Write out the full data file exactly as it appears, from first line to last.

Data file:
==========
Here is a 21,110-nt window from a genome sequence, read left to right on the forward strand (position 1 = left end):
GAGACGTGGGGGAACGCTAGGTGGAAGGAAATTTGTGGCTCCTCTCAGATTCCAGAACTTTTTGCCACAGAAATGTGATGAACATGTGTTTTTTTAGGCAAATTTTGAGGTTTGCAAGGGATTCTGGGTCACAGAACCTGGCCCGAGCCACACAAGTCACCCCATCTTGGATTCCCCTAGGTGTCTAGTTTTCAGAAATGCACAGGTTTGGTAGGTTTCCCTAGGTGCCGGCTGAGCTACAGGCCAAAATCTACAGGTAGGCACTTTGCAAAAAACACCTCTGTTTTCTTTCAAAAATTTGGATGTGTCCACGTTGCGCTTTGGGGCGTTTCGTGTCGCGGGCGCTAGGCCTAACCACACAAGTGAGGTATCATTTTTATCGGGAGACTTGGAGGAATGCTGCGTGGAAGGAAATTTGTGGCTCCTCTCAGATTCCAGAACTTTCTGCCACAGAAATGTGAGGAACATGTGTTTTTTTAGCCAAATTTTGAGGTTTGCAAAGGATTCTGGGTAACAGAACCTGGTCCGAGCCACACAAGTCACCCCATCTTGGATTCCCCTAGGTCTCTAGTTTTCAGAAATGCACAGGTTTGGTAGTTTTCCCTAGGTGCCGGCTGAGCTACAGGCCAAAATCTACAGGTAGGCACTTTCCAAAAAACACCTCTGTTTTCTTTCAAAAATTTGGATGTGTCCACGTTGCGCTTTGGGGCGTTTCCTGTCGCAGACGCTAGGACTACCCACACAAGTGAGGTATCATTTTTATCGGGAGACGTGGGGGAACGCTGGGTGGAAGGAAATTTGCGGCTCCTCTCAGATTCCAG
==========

Here is a 21,110-nt window from a genome sequence, read left to right on the forward strand (position 1 = left end):
GAGACGTGGGGGAACGCTAGGTGGAAGGAAATTTGTGGCTCCTCTCAGATTCCAGAACTTTTTGCCACAGAAATGTGATGAACATGTGTTTTTTTAGGCAAATTTTGAGGTTTGCAAGGGATTCTGGGTCACAGAACCTGGCCCGAGCCACACAAGTCACCCCATCTTGGATTCCCCTAGGTGTCTAGTTTTCAGAAATGCACAGGTTTGGTAGGTTTCCCTAGGTGCCGGCTGAGCTACAGGCCAAAATCTACAGGTAGGCACTTTGCAAAAAACACCTCTGTTTTCTTTCAAAAATTTGGATGTGTCCACGTTGCGCTTTGGGGCGTTTCGTGTCGCGGGCGCTAGGCCTAACCACACAAGTGAGGTATCATTTTTATCGGGAGACTTGGAGGAATGCTGCGTGGAAGGAAATTTGTGGCTCCTCTCAGATTCCAGAACTTTCTGCCACAGAAATGTGAGGAACATGTGTTTTTTTAGCCAAATTTTGAGGTTTGCAAAGGATTCTGGGTAACAGAACCTGGTCCGAGCCACACAAGTCACCCCATCTTGGATTCCCCTAGGTCTCTAGTTTTCAGAAATGCACAGGTTTGGTAGTTTTCCCTAGGTGCCGGCTGAGCTACAGGCCAAAATCTACAGGTAGGCACTTTCCAAAAAACACCTCTGTTTTCTTTCAAAAATTTGGATGTGTCCACGTTGCGCTTTGGGGCGTTTCCTGTCGCAGACGCTAGGACTACCCACACAAGTGAGGTATCATTTTTATCGGGAGACGTGGGGGAACGCTGGGTGGAAGGAAATTTGCGGCTCCTCTCAGATTCCAG